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The stress in our stars - The Kotak salary cut implications Kotak and HDFC Bank are the two cleanest and brightest stars of the Indian Banking market. So when these start twinkling even a bit less bright, folks are bound to take notice. COVID 19, which has had far-reaching effects on the economy, is now making these stars prepare for the worst as well.
In today's post, we discuss the move that Kotak made and quantify its impact, look at the implication of the move not only for banking but the broad economy, and see the trends and patterns that emerge.
The 10% pay cut
In the last financial year, the bank had paid out ~10.5% of its topline as employee expense. That makes this a sizeable chunk of its cost base, and hence any material savings here important.
As a measure of safety against potential future expenses and provisions, the bank decided to go the cost-cutting way, slashing the salaries of employees above the Rs 25 lpa mark by 10%. The company's price was understandably down sharply on the announcement, expecting that the management would have enforced the pay cut expecting future stress on the earnings front. Kotak interestingly has one of the largest retail books in the country, with 14% unsecured loans, 15% auto loans, and 18% mortgage loans.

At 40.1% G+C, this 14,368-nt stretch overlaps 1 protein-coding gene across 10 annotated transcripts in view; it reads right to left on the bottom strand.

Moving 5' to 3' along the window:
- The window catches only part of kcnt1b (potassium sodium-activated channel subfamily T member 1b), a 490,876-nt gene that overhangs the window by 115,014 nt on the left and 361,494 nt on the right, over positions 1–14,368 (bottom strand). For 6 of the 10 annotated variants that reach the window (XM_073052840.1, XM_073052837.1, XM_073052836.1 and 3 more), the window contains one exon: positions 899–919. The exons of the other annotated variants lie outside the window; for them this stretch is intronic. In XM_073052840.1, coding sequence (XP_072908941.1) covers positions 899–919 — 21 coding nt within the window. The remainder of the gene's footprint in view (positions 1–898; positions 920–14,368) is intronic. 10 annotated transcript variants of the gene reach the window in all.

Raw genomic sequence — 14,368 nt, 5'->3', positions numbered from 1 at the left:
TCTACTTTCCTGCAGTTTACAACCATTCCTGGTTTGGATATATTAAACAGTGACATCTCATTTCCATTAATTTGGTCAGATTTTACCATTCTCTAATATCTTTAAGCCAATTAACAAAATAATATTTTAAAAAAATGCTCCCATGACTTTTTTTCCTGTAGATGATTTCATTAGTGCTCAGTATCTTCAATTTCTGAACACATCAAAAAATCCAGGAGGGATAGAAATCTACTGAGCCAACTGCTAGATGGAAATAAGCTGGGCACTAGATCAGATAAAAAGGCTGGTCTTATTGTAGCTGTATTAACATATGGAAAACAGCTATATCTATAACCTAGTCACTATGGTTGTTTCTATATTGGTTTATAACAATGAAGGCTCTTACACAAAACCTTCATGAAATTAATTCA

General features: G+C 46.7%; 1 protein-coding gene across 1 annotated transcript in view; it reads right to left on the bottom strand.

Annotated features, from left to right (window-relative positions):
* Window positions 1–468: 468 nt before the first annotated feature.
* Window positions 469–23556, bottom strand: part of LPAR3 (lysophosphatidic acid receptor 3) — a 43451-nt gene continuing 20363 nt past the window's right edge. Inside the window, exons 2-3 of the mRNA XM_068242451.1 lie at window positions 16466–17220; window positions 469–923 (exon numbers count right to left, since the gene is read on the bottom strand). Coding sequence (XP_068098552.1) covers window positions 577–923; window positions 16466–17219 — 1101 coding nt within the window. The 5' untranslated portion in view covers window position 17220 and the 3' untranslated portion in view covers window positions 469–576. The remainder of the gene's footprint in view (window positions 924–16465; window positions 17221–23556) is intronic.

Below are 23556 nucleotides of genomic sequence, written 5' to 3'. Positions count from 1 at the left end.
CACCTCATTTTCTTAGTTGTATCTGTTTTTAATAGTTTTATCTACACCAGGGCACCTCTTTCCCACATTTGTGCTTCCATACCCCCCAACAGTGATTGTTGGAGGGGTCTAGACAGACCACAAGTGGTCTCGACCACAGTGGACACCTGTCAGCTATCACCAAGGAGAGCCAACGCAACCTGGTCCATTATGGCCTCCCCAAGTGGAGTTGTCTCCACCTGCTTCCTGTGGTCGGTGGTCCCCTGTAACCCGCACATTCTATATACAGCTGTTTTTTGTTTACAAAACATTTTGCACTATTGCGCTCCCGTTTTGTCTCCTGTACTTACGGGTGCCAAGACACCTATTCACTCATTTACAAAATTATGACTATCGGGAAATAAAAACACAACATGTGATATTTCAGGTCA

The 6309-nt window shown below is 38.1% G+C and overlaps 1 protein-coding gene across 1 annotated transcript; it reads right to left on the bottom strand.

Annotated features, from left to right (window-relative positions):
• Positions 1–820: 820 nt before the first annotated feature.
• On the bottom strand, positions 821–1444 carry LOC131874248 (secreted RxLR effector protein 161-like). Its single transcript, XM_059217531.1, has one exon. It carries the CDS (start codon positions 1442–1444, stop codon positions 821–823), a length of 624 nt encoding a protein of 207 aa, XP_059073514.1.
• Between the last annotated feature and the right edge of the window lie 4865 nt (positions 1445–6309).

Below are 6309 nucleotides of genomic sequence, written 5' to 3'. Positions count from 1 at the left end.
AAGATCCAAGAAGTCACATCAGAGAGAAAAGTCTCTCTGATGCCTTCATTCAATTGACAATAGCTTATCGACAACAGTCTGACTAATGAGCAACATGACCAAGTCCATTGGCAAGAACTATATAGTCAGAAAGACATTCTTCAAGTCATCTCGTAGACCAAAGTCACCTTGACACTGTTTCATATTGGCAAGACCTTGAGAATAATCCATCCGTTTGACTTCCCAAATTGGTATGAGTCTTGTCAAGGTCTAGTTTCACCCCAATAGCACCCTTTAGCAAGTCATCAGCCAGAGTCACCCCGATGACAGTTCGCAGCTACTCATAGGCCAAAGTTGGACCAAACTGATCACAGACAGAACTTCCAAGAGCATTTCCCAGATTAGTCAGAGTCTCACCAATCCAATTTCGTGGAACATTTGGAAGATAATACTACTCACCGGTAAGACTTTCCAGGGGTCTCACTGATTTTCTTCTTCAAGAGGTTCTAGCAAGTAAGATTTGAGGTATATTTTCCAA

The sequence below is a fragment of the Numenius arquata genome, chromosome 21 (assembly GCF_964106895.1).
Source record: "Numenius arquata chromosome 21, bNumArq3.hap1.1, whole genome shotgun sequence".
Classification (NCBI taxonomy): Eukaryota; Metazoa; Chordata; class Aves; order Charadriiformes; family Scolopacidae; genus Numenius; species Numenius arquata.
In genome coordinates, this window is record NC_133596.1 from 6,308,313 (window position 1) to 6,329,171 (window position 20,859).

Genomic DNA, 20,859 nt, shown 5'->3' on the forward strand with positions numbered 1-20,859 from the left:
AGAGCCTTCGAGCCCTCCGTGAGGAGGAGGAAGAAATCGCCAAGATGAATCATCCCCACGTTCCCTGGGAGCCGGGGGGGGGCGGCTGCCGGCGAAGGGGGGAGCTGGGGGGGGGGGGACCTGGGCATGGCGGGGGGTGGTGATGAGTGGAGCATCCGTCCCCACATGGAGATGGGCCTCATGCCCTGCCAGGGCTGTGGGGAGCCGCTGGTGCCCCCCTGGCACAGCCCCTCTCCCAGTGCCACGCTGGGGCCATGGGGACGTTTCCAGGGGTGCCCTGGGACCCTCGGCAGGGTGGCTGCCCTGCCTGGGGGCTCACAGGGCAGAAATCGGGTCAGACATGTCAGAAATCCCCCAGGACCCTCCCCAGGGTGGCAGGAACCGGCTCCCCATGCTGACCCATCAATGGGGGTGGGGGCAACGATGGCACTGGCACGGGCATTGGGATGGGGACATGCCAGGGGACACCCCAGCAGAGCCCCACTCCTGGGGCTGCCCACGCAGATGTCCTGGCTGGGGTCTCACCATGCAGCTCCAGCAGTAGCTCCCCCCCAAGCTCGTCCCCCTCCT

The themes that emerge
One key theme that is expected to emerge for the larger economy is the reduction of flab at the top. The organizational structures of firms will see higher pay cuts at top levels, with potential job cuts in industries under high stress. The employees that stay will be expected to cover more ground and improve their efficiency.
On the banking front, the resounding theme seems to be one of the start of a new NPA cycle, one that is being postponed by deferring payments but will come back to bite sooner rather than later. As banks head into these murky waters, the richness of multiples is bound to stay under stress as investors grapple with the uncertainty and try to price it in.
The new business as usual
As the lockdown gets lifted and businesses try to restart, the new norm will be a lot different that what we were used to. Organizations earlier focussed on growth will now be intensly focussed on costs, which would have implications not only on their own employees but also to the offerings they give their customers. In a market where firms are slashing their workforces by the thousands, folks would be hesitant to leave, which would increase the incentive of firms to underpay them (if survival wasn't incentive enough!).
And while fiscal and monetary support will serve as helpful bandages, the only thing that will help folks heal and move away from a constant "stress mode" is a vaccine - and it looks like it'll be a while until we have one.